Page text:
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Department:

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New Hires Location:

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Please select Manager’s domain:

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Select New Hire’s maanger:

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(Click the dropdown next to set token, choose select token and then choose 7. Please select Manager’s Domain

In display columns I added display name, first name , last name and department,

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In options, choose the bottom check box:

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NOTE: In here you can choose the activities of child activities in addition to the SR if you need more placeholders to store extra relationships and want to avoid creating custom relationships:

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TIP: This diagram gives you a good idea of how the selected checkbox maps to the final work item and orchestrator:

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The above diagram is from an earlier post of mine: http://blogs.technet.com/b/antoni/archive/2013/08/30/using-built-in-system-center-service-manager-relationships-in-system-center-orchestrator.aspx 

When you’re done you should see the ‘All Prompts Configured’ message

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11.7) In the Map Prompts dialog, click the top row Contoso Onboarding – (Contoso Onboarding New Hire SR}.

Map the properties as shown below:

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NOTE: We don’t need anything in ‘New Hire Username’ because orchestrator will create and set that for us, and we don’t need to map manager as we took care of that in the previous configure prompts page, where we used the check box to map it to the Affected configuration Item relationship.

11.8) click next in the map prompts dialog

11.9) Click Next in the Knowledge Articles Dialog

11.10) In the Publish page, Change the Offering Status from draft to published and click next

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11.11) Click Create and then close

SEQUEL NOTE: Took out section 13 (edit request offering XMl as this is no longer necessary, given we are using OOB relationships rather than custom relationships)

12) Populate your Department List

12.1) Navigate to Library>Lists>Contoso Department List and double-click the list to update it:

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NOTE: You can sort by crated date to find it at the top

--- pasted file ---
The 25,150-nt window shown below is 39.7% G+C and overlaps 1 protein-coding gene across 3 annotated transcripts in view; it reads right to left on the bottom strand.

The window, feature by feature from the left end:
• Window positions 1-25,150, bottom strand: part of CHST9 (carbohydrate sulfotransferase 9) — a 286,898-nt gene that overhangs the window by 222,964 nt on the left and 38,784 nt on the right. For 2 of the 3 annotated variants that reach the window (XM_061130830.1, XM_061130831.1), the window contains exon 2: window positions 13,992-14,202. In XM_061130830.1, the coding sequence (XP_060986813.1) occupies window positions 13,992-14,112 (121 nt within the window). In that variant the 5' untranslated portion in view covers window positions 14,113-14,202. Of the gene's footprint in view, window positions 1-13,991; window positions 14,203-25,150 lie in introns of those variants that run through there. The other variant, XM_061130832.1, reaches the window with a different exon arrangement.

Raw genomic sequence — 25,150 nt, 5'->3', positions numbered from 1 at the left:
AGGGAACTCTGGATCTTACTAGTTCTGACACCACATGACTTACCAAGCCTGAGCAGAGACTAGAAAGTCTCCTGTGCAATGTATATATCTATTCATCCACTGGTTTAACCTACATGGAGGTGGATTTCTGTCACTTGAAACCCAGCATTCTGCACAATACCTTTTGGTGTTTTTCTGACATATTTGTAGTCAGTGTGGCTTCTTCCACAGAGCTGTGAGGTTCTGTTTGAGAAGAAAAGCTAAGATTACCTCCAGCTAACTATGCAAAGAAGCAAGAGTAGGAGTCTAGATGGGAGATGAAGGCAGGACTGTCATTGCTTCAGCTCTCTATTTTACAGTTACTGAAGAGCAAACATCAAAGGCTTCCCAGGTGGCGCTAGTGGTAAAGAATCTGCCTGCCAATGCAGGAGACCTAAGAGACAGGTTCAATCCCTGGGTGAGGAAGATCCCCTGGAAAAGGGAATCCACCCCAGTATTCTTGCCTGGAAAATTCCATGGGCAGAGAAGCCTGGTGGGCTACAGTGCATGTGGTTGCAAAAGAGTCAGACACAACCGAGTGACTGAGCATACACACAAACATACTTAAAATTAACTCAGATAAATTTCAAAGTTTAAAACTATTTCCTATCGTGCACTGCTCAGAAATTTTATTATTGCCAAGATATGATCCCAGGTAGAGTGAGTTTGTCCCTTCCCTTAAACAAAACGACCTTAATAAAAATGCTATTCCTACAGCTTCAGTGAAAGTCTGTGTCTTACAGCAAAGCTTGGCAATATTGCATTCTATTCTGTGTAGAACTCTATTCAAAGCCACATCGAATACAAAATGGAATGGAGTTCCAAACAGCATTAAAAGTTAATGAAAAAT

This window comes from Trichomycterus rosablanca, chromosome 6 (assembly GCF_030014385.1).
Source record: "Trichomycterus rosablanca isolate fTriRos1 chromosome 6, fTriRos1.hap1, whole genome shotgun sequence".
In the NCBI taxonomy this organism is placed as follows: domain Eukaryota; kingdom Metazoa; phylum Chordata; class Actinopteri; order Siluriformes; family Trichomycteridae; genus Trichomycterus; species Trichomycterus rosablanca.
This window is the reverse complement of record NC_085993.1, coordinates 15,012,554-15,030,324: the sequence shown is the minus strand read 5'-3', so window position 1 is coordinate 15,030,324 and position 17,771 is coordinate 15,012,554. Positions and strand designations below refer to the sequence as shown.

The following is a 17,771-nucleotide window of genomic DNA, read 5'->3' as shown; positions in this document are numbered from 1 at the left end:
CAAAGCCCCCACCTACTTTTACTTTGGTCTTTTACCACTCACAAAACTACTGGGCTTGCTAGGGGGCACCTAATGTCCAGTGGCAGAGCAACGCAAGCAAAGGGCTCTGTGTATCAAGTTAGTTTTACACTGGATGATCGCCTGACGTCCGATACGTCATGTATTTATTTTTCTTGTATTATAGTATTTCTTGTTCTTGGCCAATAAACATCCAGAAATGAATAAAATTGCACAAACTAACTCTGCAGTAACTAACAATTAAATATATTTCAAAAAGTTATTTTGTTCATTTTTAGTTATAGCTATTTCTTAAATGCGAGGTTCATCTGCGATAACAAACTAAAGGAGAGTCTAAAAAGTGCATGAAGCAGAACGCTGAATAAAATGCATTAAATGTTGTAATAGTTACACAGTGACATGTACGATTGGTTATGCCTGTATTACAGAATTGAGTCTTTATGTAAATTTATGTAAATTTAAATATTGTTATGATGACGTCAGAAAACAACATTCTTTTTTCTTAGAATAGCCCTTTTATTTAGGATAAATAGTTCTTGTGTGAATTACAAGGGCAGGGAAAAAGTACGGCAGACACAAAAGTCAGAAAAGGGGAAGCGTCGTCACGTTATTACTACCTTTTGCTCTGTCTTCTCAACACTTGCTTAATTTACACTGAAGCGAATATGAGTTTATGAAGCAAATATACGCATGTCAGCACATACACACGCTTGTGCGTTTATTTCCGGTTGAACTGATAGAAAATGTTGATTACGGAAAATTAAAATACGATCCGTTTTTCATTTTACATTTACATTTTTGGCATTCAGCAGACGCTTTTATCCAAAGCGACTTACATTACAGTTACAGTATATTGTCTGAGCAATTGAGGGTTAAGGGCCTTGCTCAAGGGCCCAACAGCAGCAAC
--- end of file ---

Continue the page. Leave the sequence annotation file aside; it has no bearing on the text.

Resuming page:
12.2) Double click the list and click the Add Item button to add a value:

In the ‘Select Management Pack’ dialog, I recommend you create a new MP for your Department list values called something like ‘Contoso List Values – Contoso Department.  Once you initially select a management pack to store list values, you will no longer be prompted which MP to store new values in.  The only way to revert this is to delete all list values created so far and then once you’re back to no custom values and create your first one, you will receive the ‘select management pack’ dialog again.

12.3) Click the List Value that appears and then in the Name box, overwrite the words ‘List Value’ with a Department name and click OK.   Add additional values as desired.

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13) Add request offering to service offering

13.1) In Library>Service Catalog>Published Request Offerings, select ‘Onboard a New Hire to Contoso’ and click the Add to Service Offering task on the right hand side:

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13.2) Choose the IT Onboarding service Offering, click Add, then OK

13.3) Verify that the Service Offering and Request Offering have a status of Published

14) Give Permissions to Offerings on the portal using Catalog Item Groups and User Roles

Catalog Item Groups (Configured in Library>Groups>Catalog Groups) are used in conjunction with User Roles to determine what End Users see in the end user portal.  Start by creating your Catalog Item group and add the grouping of published request offerings and service offerings to the catalog item group.

In Administration>User Roles create an end user role and add the catalog item group to the User Role.

TIP: You may need to take ‘authenticated Users’ out of the OOB ‘End User’ Role in order for your permissions to take effect

TIP: Permissions are cumulative, so be as granular as possible when creating your catalog item groups (least offerings possible) and grant users/groups to multiple end users catalog item groups as needed

15) Verify Successful Onboarding of New Users!!

15.1) Go to the self-service Portal and raise an Onboarding request.